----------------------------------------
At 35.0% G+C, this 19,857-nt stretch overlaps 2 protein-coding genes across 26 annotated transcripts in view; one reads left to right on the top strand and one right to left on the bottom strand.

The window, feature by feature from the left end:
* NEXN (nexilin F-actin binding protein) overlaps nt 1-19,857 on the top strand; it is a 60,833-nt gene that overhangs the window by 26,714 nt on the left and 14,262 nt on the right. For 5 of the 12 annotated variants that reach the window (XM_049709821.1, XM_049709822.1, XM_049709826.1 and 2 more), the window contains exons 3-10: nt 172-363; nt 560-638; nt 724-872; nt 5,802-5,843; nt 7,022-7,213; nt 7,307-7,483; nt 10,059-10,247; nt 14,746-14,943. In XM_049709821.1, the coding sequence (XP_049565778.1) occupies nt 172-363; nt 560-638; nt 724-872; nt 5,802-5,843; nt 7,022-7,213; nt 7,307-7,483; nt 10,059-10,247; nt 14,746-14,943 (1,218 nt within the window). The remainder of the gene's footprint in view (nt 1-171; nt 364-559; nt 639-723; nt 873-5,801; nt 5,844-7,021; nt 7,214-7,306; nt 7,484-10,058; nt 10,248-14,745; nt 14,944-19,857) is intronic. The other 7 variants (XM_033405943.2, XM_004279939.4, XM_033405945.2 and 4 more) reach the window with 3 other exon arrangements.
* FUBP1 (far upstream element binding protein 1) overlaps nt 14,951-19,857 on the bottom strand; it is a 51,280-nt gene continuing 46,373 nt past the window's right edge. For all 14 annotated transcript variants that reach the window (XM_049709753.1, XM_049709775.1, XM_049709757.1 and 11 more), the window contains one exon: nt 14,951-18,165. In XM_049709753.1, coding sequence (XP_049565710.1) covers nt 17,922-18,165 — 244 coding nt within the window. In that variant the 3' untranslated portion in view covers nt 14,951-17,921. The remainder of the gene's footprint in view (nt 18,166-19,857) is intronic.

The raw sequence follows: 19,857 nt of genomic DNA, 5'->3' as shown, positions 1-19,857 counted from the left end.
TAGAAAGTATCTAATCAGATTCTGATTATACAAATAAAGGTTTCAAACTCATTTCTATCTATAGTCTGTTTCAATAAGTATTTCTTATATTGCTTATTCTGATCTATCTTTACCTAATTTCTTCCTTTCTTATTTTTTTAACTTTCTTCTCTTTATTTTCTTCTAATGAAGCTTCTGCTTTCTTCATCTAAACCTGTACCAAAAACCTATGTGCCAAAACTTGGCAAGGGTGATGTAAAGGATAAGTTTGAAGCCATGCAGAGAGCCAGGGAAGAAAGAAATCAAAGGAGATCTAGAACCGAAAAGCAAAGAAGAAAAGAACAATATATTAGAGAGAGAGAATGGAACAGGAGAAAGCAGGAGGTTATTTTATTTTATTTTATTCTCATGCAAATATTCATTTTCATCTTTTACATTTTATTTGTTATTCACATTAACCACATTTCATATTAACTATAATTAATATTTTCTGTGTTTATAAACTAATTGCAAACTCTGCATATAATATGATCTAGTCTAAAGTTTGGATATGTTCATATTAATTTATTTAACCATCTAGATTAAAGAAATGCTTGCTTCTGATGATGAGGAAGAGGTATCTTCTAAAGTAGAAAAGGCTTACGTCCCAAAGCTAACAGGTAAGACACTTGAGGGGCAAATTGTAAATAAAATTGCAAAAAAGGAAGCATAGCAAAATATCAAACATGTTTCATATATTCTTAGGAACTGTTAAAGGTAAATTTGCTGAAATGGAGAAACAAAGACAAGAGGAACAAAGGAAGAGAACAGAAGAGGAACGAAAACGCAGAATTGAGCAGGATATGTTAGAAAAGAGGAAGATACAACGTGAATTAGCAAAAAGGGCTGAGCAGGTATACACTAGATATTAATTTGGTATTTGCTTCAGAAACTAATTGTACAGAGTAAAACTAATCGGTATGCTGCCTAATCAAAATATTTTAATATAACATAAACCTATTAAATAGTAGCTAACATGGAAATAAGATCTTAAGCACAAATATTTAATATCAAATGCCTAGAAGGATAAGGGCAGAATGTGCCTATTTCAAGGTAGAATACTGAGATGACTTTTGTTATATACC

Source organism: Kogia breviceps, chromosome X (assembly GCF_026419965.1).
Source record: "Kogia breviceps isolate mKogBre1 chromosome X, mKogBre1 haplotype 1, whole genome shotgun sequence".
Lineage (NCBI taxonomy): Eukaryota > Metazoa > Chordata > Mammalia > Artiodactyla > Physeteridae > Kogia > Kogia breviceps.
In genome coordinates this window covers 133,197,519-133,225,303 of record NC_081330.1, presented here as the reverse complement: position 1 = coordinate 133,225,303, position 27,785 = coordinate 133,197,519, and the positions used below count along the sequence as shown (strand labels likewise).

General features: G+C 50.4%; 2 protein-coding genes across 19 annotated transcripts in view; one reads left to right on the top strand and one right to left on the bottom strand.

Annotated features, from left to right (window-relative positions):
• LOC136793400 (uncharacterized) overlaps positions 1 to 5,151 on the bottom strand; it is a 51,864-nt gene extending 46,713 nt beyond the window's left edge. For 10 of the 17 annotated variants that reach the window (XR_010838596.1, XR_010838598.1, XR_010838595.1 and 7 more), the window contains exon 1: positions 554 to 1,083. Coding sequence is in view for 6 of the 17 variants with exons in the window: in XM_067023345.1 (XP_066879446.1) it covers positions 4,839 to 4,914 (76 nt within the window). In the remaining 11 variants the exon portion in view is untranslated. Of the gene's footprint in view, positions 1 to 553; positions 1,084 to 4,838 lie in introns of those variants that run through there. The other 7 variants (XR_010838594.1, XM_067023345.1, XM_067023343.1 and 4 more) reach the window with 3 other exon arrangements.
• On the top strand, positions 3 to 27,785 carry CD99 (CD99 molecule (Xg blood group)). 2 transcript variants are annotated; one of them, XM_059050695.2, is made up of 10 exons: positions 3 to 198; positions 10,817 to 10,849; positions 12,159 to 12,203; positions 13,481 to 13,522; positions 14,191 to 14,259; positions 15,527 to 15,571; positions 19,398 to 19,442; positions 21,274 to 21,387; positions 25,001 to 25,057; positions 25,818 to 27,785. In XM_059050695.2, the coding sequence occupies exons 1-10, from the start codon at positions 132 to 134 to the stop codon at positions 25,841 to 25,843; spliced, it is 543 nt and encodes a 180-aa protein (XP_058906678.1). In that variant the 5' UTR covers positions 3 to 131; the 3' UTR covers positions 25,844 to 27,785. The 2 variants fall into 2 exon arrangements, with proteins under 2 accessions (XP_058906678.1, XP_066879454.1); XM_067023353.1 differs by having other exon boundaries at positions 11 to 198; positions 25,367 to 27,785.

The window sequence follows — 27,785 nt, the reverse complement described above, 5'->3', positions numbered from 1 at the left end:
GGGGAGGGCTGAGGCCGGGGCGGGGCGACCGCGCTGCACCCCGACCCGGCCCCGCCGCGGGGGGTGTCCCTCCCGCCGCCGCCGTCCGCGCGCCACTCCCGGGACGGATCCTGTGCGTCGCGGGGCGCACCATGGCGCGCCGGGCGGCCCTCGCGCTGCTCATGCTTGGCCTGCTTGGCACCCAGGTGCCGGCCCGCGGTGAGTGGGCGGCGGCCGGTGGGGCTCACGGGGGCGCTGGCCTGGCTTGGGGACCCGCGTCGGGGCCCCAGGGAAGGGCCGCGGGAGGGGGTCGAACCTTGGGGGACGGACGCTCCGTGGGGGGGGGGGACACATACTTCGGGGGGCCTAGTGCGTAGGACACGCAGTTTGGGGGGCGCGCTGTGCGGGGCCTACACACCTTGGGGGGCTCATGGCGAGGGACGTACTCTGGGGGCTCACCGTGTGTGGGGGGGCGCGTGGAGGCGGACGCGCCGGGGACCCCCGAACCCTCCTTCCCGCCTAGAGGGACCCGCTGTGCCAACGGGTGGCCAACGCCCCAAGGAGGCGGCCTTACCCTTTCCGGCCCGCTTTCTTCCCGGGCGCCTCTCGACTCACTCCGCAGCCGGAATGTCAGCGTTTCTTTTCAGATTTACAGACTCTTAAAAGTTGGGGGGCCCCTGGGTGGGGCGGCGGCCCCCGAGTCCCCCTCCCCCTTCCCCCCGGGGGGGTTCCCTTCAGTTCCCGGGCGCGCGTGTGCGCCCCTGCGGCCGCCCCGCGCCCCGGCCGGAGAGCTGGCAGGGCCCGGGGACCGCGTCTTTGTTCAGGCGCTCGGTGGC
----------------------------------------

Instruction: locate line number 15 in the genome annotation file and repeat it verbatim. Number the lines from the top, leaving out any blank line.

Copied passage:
The window sequence follows — 27,785 nt, the reverse complement described above, 5'->3', positions numbered from 1 at the left end: